32. idiolect
      Posted November 30, 2008 at 8:32 pm | Permalink

      Thank you.

    33. idiolect
      Posted November 30, 2008 at 8:37 pm | Permalink

      I didn’t find smoking “gross” exactly, but I did find it, I don’t know, weird. Now, I find a lot of mass produced cigarettes “gross” because after switching to additive-free tobacco, I can really taste the chemicals — it tastes like inhaling exhaust fumes or something.

    34. idiolect
      Posted November 30, 2008 at 8:40 pm | Permalink

      For the record, I am all in favor of a world where anyone with health problems never has to be in a situation where they are aggravated by cigarette smoke.

    35. idiolect
      Posted November 30, 2008 at 8:44 pm | Permalink

      This is not merely a rhetorical question: what’s it to you if I smoke? Really?

    36. idiolect
      Posted November 30, 2008 at 8:49 pm | Permalink

      I remember seeing a couple of “health food” (i.e. hippie grocery/convenience store) places years ago sell bidis, and I remember some of my hippie-ish friends thinking that they were “healthier” due to being “natural” or some such, but as far as I know they’re actually worse for you…

    37. idiolect
      Posted November 30, 2008 at 8:55 pm | Permalink

      If you’re going to insult me numerous times in one thread without even waiting for me to respond, as much as even making a vague passive-aggressive post on your LJ to the effect that I’m an “asshole” after linking me to it, the least you can do is explain why you think all these terrible things about a stranger just because she wants to be able to smoke a cigarette now and again, instead of basically just calling me names.

    38. idiolect
      Posted November 30, 2008 at 9:01 pm | Permalink

      I am not the smokers you hate. I am just a smoker, and I don’t force my smoke on other people (and neither do most smokers, in my experience). I’ve talked about this numerous times elsewhere in this thread. I take your right not to have to breathe in secondhand smoke very seriously, which is why I have never ever lit up a cigarette next to you (you know, aside from the whole matter of you having never met me and all).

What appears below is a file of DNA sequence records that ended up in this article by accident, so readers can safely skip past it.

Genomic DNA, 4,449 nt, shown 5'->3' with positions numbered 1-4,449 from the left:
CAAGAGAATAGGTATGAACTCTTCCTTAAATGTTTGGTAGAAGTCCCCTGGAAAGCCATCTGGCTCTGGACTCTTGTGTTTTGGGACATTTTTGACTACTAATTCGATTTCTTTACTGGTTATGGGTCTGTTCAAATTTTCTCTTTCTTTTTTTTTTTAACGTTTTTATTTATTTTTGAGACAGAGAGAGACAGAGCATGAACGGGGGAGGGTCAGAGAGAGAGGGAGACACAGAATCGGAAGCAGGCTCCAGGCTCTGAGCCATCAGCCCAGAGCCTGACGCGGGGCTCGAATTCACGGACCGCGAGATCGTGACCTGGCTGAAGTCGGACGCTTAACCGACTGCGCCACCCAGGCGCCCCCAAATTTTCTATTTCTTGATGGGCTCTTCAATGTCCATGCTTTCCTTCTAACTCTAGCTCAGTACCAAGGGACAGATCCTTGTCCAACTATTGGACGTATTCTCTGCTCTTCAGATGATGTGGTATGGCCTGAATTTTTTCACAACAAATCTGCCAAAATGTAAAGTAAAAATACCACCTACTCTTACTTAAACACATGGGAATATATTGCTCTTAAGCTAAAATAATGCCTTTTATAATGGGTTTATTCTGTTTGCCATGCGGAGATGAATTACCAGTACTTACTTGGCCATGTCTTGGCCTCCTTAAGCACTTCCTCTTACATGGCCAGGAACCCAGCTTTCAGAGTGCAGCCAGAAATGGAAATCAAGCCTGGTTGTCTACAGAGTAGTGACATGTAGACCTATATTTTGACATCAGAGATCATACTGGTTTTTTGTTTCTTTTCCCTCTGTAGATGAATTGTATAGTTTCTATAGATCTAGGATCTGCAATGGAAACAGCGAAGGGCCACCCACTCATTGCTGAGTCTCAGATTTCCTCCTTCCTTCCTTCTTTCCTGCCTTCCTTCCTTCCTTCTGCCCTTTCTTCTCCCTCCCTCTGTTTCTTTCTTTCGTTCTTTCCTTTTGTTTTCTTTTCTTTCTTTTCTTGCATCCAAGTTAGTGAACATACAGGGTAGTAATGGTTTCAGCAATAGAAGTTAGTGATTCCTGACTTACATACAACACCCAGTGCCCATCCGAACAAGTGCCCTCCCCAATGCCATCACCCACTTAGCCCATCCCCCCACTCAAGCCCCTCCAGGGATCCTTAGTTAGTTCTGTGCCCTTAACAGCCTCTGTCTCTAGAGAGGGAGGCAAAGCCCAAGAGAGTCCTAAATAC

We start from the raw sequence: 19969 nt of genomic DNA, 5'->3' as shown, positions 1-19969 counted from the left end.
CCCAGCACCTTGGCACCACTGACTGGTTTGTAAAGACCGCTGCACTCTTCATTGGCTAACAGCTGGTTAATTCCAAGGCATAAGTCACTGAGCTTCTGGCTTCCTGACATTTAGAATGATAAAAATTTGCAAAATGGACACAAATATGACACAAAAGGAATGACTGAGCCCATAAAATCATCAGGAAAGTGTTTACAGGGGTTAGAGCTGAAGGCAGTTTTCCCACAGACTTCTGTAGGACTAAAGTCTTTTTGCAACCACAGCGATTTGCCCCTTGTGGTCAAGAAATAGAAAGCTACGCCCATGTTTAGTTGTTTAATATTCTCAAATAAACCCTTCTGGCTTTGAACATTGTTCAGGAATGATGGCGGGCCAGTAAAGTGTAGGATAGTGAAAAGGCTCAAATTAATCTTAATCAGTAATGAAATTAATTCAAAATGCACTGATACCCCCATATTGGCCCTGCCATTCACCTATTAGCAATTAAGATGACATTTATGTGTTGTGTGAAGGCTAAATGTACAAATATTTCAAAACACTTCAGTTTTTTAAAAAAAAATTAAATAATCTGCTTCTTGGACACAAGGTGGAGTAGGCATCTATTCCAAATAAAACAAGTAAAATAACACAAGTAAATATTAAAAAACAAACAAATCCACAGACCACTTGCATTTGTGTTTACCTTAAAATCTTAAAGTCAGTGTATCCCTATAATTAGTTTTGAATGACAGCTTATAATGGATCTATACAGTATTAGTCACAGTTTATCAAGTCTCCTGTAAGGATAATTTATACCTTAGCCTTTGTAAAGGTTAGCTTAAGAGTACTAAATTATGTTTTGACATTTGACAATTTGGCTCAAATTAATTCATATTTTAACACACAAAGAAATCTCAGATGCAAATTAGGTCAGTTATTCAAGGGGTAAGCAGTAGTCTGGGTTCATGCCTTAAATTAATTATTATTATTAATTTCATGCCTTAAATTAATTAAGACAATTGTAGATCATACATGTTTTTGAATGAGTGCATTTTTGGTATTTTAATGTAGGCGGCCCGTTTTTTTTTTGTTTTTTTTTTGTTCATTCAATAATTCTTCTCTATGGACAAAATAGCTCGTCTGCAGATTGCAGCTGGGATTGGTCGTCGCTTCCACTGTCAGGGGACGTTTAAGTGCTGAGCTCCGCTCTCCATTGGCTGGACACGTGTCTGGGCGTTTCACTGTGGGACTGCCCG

39. idiolect
      Posted November 30, 2008 at 9:10 pm | Permalink

      Oh, it’s not that you’re using “repeated” imagery, it’s just something I’ve seen a lot of times, even within this thread maybe 4 or 5 times, so it seemed like it might be sort of a common image and I was curious what was going on with it.

    40. idiolect
      Posted November 30, 2008 at 9:23 pm | Permalink

      I consider smoking for the average person who can respect others, to be akin to eating foods containing high amounts of sodium, cholesterol or “bad” fats; using motor vehicles instead of human power, or sitting at a desk instead of doing manual labor 12 hours a day… Modern living, of which smoking is just one aspect (and in decline), has done quite enough detriment to health and the environment.
      I am totally with you there. For the record, I do consider my smoking a bad habit, it’s obviously bad for my health, etc etc. Hilariously enough, besides being a smoker, I am also a vegetarian who doesn’t own a car, rides a bike, moves around a fair amount during the day, doesn’t work for a giant corporation, lives in a very densely populated area, buys “greener” cleaning products, etc etc, who rarely drinks and never does drugs. I’m not saying this makes smoking any less bad for me or something, but it’s not like all I am is A Smoker who doesn’t have a bunch of other stuff going on…

    41. nightingale
      Posted November 30, 2008 at 9:50 pm | Permalink

      If you can, they make some really good drugs specifically for anxiety. They’ll be cheaper in the long run.

    42. Hara
      Posted November 30, 2008 at 9:52 pm | Permalink

      Your smoke is unnecessary pollution.
      Less necessary than transpo (which we hope to make less noxious). It isn’t the only one, but, we’re not defending other pollutants here and now, are we?
      It’s toxic shit for what purpose exactly?
      What is the reasoning behind the ” informed choice”
      you claim to be making?
      When I am on prednisone and when I was pregnant I could smell it from blocks away.
      Your position wreaks from a mile away.
      You wont win a point with me on this – I have suffocated, my choice to not smoke is informed.
      In this day and age, with the info available and the experiments with breathing and the knowledge of how marketing and conditioning work, how every dollar spent is a statement for something-